3 ways your ABA provider should support academics

education therapies Mar 20, 2019

Tosh is making tremendous academic progress this year, and a lot of the credit goes to cooperation among his therapy and education providers.
 
Autism support services aren’t as effective when they’re served ala carte. Each service should dove tail the others and work together to achieve shared goals.
 
In particular, if your child receives outside ABA or other behavioral therapy, like RDI or sensory integration, these providers should work with your child’s teacher to address behavioral problems at school. At a minimum, someone from your ABA provider should attend IEP meetings to provide input regarding goals and how to address behavioral issues.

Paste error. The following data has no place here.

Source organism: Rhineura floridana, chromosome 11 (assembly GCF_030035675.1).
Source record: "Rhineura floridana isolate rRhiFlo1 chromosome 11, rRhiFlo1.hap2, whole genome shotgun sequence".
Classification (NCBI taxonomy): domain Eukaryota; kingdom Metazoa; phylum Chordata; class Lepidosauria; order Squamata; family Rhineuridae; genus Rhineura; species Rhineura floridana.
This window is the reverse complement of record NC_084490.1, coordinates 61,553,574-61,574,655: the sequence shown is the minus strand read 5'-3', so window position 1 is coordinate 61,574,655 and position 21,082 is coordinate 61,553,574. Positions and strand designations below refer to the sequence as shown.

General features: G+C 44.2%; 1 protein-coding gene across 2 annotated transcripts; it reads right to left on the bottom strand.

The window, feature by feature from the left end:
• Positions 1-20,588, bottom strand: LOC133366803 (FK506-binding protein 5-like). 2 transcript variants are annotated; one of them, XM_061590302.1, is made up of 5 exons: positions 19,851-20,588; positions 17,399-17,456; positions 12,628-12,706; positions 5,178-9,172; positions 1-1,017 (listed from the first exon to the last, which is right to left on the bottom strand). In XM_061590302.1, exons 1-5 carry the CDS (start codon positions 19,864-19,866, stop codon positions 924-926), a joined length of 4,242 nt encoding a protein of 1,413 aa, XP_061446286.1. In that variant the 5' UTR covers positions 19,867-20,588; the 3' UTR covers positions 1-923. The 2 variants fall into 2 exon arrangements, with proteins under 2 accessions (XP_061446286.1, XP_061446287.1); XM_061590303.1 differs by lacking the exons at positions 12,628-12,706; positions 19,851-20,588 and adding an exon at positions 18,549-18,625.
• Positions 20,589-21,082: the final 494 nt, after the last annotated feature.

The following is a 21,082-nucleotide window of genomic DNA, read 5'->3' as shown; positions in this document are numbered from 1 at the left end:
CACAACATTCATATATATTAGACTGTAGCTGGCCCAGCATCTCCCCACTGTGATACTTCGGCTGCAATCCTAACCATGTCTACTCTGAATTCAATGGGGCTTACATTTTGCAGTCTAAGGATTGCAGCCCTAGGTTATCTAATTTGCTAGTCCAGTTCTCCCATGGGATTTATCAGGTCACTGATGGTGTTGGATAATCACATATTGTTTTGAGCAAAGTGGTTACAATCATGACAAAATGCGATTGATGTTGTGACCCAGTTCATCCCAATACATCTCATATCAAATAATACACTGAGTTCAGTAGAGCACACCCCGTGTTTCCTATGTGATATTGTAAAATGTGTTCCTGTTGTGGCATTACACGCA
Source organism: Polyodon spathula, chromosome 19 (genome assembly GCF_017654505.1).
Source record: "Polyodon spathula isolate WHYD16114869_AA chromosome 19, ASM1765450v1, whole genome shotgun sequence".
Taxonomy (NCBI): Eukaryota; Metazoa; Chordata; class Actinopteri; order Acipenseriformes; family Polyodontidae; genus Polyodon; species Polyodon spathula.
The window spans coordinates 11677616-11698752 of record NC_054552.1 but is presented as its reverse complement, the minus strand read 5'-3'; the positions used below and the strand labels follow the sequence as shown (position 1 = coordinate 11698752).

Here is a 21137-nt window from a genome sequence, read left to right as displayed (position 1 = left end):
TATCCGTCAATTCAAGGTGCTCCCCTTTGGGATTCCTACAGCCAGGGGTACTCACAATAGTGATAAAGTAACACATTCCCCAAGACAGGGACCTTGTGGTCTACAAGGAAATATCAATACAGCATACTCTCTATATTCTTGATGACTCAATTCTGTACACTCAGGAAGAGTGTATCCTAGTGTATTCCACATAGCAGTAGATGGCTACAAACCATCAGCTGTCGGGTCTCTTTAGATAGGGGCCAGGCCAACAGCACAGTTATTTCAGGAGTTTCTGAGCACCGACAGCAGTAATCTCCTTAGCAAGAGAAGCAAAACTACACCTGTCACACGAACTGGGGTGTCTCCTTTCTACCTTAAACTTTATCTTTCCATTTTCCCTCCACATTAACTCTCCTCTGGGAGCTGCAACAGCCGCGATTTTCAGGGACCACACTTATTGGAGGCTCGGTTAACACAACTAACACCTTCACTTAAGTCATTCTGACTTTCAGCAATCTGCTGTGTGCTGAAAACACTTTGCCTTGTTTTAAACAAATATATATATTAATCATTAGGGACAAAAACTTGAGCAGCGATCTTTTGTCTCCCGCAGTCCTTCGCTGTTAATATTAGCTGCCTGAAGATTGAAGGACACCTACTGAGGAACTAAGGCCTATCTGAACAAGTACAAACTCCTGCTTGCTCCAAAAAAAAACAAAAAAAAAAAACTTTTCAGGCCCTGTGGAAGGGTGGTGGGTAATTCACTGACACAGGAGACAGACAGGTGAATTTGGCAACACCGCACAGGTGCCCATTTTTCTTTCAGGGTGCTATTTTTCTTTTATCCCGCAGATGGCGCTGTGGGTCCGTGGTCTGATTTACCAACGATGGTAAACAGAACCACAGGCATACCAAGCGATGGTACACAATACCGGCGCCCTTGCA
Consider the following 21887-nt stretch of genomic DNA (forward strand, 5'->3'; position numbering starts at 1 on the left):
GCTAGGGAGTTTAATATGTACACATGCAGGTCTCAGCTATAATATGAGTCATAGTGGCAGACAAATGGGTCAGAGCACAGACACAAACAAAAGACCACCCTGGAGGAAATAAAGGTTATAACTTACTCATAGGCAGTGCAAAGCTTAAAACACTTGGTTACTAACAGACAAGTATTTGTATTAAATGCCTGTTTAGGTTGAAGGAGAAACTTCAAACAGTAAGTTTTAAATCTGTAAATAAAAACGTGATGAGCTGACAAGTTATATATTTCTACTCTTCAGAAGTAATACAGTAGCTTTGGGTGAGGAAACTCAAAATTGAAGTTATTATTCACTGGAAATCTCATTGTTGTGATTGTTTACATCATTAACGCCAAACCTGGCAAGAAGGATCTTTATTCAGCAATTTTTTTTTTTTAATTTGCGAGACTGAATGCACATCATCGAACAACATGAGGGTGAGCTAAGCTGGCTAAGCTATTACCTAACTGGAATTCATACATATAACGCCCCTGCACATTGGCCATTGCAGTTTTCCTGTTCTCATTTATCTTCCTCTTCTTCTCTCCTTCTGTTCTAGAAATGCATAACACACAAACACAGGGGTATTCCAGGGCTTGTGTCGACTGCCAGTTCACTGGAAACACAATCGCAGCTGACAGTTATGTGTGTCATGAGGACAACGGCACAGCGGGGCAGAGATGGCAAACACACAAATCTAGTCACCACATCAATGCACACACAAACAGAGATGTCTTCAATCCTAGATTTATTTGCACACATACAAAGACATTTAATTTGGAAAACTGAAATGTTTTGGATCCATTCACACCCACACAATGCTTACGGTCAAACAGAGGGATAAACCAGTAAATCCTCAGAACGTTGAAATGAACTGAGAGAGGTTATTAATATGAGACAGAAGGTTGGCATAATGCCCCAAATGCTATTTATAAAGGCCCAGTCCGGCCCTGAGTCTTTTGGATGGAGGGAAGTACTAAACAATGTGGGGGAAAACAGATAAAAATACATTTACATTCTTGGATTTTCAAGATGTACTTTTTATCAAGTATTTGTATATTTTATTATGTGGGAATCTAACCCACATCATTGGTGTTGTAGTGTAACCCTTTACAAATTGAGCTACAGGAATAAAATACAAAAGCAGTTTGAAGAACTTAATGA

We are fortunate that the Center for Autism and Related Disorders (CARD), our ABA provider, is all in when it comes to supporting Tosh’s educational and speech goals. Since he spends 20 hours a week there, that’s a must. Otherwise, there wouldn’t be enough time in the day for ABA, school, speech, homework, and time to play and be a kid.
 
I’ve heard autism parents say their ABA provider draws a line in the sand regarding school, saying, “we don’t do academics.”
 
If your ABA provider refuses to work with your child at all on homework or interact with his/her school, it’s time to find a new therapy provider.
 
Here’s why.
 
Most children with autism are far more intelligent than everyone thinks. Some kids truly do have an intellectual disability, but many incorrectly receive that diagnosis because nobody was able to help them overcome their sensory and behavioral challenges so they could communicate their intelligence. And even those with actual intellectual disabilities have far more academic potential than presumed.
 
ABA therapists are not educators. Teaching your child is not their responsibility.
 
However, helping your child overcome behavioral hurdles to learning is. At a minimum, they should be working with your child on the following skills.